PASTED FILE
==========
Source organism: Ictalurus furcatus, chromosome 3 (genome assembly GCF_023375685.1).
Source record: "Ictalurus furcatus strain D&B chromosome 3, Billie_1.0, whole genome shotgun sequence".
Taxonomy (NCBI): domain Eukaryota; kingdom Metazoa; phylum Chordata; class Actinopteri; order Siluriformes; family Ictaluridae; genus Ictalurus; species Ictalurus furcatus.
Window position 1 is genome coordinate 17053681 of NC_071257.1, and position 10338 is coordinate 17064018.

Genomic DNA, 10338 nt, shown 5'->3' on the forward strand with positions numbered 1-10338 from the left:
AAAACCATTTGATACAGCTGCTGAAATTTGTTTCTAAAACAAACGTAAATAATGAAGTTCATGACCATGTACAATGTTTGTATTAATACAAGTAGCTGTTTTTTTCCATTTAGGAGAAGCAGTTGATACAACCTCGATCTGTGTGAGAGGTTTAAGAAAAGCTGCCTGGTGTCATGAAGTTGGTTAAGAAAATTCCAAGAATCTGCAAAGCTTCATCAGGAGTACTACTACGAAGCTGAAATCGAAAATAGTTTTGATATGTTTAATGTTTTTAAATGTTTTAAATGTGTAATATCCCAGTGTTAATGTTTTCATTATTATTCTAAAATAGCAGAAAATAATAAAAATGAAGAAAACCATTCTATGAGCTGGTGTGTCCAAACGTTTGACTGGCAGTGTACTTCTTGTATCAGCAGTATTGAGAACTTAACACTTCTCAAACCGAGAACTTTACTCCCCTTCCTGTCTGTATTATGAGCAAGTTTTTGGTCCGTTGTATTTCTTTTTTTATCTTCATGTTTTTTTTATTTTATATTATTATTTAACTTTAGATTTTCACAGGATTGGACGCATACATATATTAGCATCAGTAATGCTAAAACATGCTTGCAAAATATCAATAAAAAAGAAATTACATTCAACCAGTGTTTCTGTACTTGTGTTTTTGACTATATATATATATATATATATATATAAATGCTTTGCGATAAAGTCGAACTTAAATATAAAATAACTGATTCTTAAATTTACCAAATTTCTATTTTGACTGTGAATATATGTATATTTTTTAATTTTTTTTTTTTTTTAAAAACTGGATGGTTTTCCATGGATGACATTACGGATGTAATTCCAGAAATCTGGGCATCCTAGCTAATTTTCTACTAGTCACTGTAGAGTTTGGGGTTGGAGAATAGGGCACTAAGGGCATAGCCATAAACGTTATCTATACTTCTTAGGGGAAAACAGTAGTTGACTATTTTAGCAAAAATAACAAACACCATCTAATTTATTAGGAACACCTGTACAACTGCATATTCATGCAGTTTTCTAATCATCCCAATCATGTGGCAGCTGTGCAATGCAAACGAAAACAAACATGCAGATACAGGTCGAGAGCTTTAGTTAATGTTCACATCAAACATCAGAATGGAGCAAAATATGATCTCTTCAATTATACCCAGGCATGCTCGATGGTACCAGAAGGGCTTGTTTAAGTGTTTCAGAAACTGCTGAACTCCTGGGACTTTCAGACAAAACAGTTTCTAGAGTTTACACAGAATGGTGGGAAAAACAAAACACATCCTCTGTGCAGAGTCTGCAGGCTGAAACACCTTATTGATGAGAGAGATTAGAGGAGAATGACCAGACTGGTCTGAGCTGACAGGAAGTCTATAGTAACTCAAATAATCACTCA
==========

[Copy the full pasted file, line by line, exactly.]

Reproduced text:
Source organism: Ictalurus furcatus, chromosome 3 (genome assembly GCF_023375685.1).
Source record: "Ictalurus furcatus strain D&B chromosome 3, Billie_1.0, whole genome shotgun sequence".
Taxonomy (NCBI): domain Eukaryota; kingdom Metazoa; phylum Chordata; class Actinopteri; order Siluriformes; family Ictaluridae; genus Ictalurus; species Ictalurus furcatus.
Window position 1 is genome coordinate 17053681 of NC_071257.1, and position 10338 is coordinate 17064018.

Genomic DNA, 10338 nt, shown 5'->3' on the forward strand with positions numbered 1-10338 from the left:
AAAACCATTTGATACAGCTGCTGAAATTTGTTTCTAAAACAAACGTAAATAATGAAGTTCATGACCATGTACAATGTTTGTATTAATACAAGTAGCTGTTTTTTTCCATTTAGGAGAAGCAGTTGATACAACCTCGATCTGTGTGAGAGGTTTAAGAAAAGCTGCCTGGTGTCATGAAGTTGGTTAAGAAAATTCCAAGAATCTGCAAAGCTTCATCAGGAGTACTACTACGAAGCTGAAATCGAAAATAGTTTTGATATGTTTAATGTTTTTAAATGTTTTAAATGTGTAATATCCCAGTGTTAATGTTTTCATTATTATTCTAAAATAGCAGAAAATAATAAAAATGAAGAAAACCATTCTATGAGCTGGTGTGTCCAAACGTTTGACTGGCAGTGTACTTCTTGTATCAGCAGTATTGAGAACTTAACACTTCTCAAACCGAGAACTTTACTCCCCTTCCTGTCTGTATTATGAGCAAGTTTTTGGTCCGTTGTATTTCTTTTTTTATCTTCATGTTTTTTTTATTTTATATTATTATTTAACTTTAGATTTTCACAGGATTGGACGCATACATATATTAGCATCAGTAATGCTAAAACATGCTTGCAAAATATCAATAAAAAAGAAATTACATTCAACCAGTGTTTCTGTACTTGTGTTTTTGACTATATATATATATATATATATATATAAATGCTTTGCGATAAAGTCGAACTTAAATATAAAATAACTGATTCTTAAATTTACCAAATTTCTATTTTGACTGTGAATATATGTATATTTTTTAATTTTTTTTTTTTTTTAAAAACTGGATGGTTTTCCATGGATGACATTACGGATGTAATTCCAGAAATCTGGGCATCCTAGCTAATTTTCTACTAGTCACTGTAGAGTTTGGGGTTGGAGAATAGGGCACTAAGGGCATAGCCATAAACGTTATCTATACTTCTTAGGGGAAAACAGTAGTTGACTATTTTAGCAAAAATAACAAACACCATCTAATTTATTAGGAACACCTGTACAACTGCATATTCATGCAGTTTTCTAATCATCCCAATCATGTGGCAGCTGTGCAATGCAAACGAAAACAAACATGCAGATACAGGTCGAGAGCTTTAGTTAATGTTCACATCAAACATCAGAATGGAGCAAAATATGATCTCTTCAATTATACCCAGGCATGCTCGATGGTACCAGAAGGGCTTGTTTAAGTGTTTCAGAAACTGCTGAACTCCTGGGACTTTCAGACAAAACAGTTTCTAGAGTTTACACAGAATGGTGGGAAAAACAAAACACATCCTCTGTGCAGAGTCTGCAGGCTGAAACACCTTATTGATGAGAGAGATTAGAGGAGAATGACCAGACTGGTCTGAGCTGACAGGAAGTCTATAGTAACTCAAATAATCACTCA